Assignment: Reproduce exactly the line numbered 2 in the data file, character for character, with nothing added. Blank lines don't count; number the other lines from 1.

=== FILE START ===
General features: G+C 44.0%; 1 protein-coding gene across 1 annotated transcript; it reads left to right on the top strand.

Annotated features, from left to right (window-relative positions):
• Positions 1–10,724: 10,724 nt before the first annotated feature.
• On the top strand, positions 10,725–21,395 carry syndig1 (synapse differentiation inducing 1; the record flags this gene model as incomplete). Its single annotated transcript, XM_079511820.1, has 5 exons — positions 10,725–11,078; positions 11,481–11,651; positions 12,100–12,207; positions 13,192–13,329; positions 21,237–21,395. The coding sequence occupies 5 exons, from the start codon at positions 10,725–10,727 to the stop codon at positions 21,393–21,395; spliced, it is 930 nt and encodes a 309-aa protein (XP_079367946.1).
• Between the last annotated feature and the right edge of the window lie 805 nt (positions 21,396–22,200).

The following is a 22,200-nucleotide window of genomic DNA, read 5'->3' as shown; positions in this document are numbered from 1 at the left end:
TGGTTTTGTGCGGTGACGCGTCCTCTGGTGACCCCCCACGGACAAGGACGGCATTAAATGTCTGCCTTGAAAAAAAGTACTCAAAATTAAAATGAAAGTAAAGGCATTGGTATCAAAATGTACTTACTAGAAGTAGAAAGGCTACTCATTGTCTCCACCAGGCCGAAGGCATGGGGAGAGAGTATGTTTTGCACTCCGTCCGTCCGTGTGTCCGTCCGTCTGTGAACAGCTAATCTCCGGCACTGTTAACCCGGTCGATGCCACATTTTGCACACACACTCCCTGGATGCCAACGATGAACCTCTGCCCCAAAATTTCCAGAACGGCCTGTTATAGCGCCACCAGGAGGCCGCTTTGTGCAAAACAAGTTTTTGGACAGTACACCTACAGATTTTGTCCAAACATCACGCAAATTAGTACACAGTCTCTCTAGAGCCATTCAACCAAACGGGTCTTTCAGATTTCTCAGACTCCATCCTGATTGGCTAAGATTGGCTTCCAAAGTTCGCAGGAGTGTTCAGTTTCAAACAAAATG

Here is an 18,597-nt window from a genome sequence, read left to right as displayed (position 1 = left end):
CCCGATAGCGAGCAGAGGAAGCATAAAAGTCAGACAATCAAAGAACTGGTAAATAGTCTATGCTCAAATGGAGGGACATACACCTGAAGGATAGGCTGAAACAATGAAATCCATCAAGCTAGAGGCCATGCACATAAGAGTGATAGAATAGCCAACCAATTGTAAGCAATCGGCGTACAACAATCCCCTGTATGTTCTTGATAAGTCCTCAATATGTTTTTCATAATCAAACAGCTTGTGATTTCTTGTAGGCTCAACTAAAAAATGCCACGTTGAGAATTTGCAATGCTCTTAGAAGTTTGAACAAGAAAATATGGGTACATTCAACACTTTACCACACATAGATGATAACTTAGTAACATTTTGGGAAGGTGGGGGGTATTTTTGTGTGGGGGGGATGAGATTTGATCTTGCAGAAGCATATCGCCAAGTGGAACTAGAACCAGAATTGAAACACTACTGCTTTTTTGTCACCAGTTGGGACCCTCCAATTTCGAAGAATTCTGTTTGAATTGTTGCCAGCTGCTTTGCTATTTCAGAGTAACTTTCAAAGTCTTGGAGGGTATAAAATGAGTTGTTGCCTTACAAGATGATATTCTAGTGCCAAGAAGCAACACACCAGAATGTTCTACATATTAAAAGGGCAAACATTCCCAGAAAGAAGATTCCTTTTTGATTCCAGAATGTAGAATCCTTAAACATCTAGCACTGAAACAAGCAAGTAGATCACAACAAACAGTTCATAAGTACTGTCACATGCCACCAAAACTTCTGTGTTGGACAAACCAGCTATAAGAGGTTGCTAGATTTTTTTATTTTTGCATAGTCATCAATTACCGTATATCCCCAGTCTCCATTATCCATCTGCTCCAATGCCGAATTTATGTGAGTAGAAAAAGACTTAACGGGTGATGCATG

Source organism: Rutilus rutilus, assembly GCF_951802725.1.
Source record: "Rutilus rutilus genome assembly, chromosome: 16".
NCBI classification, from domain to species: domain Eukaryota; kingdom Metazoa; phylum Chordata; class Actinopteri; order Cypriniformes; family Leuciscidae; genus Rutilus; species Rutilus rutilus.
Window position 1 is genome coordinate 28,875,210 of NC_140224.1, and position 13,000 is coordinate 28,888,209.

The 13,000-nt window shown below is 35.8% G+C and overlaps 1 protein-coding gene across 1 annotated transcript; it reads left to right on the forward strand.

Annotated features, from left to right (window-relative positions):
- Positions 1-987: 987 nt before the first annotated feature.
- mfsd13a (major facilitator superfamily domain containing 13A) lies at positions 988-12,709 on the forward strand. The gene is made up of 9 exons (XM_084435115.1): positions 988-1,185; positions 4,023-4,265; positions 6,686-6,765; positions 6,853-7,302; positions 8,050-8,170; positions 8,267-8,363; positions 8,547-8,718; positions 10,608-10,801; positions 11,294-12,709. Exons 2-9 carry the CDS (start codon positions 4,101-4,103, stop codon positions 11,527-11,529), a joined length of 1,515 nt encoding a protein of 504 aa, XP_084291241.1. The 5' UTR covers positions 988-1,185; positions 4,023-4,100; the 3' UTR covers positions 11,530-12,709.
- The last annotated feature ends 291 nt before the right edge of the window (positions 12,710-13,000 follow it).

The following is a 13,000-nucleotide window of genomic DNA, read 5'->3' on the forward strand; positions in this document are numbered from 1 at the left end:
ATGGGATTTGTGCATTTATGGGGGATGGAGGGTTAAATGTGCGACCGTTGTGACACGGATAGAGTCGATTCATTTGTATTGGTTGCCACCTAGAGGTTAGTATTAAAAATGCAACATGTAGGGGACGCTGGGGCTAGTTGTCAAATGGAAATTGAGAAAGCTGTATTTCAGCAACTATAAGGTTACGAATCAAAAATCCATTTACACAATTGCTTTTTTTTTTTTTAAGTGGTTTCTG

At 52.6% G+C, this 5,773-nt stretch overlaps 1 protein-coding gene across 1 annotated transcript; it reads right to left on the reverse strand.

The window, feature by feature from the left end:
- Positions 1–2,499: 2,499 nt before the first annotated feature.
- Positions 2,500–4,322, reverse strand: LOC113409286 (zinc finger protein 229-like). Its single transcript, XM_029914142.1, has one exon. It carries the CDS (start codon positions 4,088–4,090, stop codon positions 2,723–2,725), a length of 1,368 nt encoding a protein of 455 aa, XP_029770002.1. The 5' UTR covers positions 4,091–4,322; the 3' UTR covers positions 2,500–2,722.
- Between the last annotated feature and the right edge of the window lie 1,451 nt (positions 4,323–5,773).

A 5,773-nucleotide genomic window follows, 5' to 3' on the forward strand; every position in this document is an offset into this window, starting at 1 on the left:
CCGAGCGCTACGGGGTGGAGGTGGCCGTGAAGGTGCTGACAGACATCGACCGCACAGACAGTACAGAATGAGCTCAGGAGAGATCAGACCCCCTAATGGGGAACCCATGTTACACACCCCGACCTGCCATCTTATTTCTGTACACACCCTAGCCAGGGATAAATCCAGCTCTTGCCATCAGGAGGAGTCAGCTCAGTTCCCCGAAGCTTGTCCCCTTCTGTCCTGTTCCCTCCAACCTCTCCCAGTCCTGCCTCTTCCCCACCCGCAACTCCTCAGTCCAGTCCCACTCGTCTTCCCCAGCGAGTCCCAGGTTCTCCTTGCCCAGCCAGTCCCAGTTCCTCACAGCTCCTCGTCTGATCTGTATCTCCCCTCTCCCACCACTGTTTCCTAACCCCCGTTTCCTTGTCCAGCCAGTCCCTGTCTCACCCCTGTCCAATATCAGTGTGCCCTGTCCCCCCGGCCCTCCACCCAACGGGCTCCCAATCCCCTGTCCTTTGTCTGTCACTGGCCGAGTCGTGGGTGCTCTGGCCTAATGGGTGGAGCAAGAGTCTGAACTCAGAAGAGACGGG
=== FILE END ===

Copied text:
Annotated features, from left to right (window-relative positions):